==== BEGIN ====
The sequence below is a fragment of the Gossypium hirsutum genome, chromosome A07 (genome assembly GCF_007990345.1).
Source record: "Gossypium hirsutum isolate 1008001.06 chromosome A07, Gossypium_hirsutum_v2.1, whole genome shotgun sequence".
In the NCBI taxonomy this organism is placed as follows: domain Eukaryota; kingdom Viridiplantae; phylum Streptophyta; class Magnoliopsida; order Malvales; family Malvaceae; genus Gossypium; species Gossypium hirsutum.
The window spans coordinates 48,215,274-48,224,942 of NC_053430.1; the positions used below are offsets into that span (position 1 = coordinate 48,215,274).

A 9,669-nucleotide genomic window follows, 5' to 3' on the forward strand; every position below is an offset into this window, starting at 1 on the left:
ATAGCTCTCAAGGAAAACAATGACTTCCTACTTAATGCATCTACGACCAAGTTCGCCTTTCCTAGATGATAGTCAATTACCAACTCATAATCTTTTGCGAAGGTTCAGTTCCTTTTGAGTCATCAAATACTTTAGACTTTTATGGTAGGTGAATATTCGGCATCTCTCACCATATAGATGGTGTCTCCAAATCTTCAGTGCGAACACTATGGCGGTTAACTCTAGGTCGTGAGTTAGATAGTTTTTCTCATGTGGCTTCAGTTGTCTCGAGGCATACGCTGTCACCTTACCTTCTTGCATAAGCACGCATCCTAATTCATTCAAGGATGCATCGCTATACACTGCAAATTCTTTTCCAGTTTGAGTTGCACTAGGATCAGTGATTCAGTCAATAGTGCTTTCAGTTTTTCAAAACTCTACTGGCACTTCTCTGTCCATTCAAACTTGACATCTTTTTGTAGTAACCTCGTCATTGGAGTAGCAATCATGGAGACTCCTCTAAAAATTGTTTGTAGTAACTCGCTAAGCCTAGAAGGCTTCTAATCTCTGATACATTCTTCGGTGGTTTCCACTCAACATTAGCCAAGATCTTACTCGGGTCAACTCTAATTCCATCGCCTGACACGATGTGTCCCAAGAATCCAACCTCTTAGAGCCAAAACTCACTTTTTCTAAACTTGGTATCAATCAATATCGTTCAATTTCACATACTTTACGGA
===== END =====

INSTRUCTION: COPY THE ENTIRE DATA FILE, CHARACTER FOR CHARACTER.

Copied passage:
The sequence below is a fragment of the Gossypium hirsutum genome, chromosome A07 (genome assembly GCF_007990345.1).
Source record: "Gossypium hirsutum isolate 1008001.06 chromosome A07, Gossypium_hirsutum_v2.1, whole genome shotgun sequence".
In the NCBI taxonomy this organism is placed as follows: domain Eukaryota; kingdom Viridiplantae; phylum Streptophyta; class Magnoliopsida; order Malvales; family Malvaceae; genus Gossypium; species Gossypium hirsutum.
The window spans coordinates 48,215,274-48,224,942 of NC_053430.1; the positions used below are offsets into that span (position 1 = coordinate 48,215,274).

A 9,669-nucleotide genomic window follows, 5' to 3' on the forward strand; every position below is an offset into this window, starting at 1 on the left:
ATAGCTCTCAAGGAAAACAATGACTTCCTACTTAATGCATCTACGACCAAGTTCGCCTTTCCTAGATGATAGTCAATTACCAACTCATAATCTTTTGCGAAGGTTCAGTTCCTTTTGAGTCATCAAATACTTTAGACTTTTATGGTAGGTGAATATTCGGCATCTCTCACCATATAGATGGTGTCTCCAAATCTTCAGTGCGAACACTATGGCGGTTAACTCTAGGTCGTGAGTTAGATAGTTTTTCTCATGTGGCTTCAGTTGTCTCGAGGCATACGCTGTCACCTTACCTTCTTGCATAAGCACGCATCCTAATTCATTCAAGGATGCATCGCTATACACTGCAAATTCTTTTCCAGTTTGAGTTGCACTAGGATCAGTGATTCAGTCAATAGTGCTTTCAGTTTTTCAAAACTCTACTGGCACTTCTCTGTCCATTCAAACTTGACATCTTTTTGTAGTAACCTCGTCATTGGAGTAGCAATCATGGAGACTCCTCTAAAAATTGTTTGTAGTAACTCGCTAAGCCTAGAAGGCTTCTAATCTCTGATACATTCTTCGGTGGTTTCCACTCAACATTAGCCAAGATCTTACTCGGGTCAACTCTAATTCCATCGCCTGACACGATGTGTCCCAAGAATCCAACCTCTTAGAGCCAAAACTCACTTTTTCTAAACTTGGTATCAATCAATATCGTTCAATTTCACATACTTTACGGA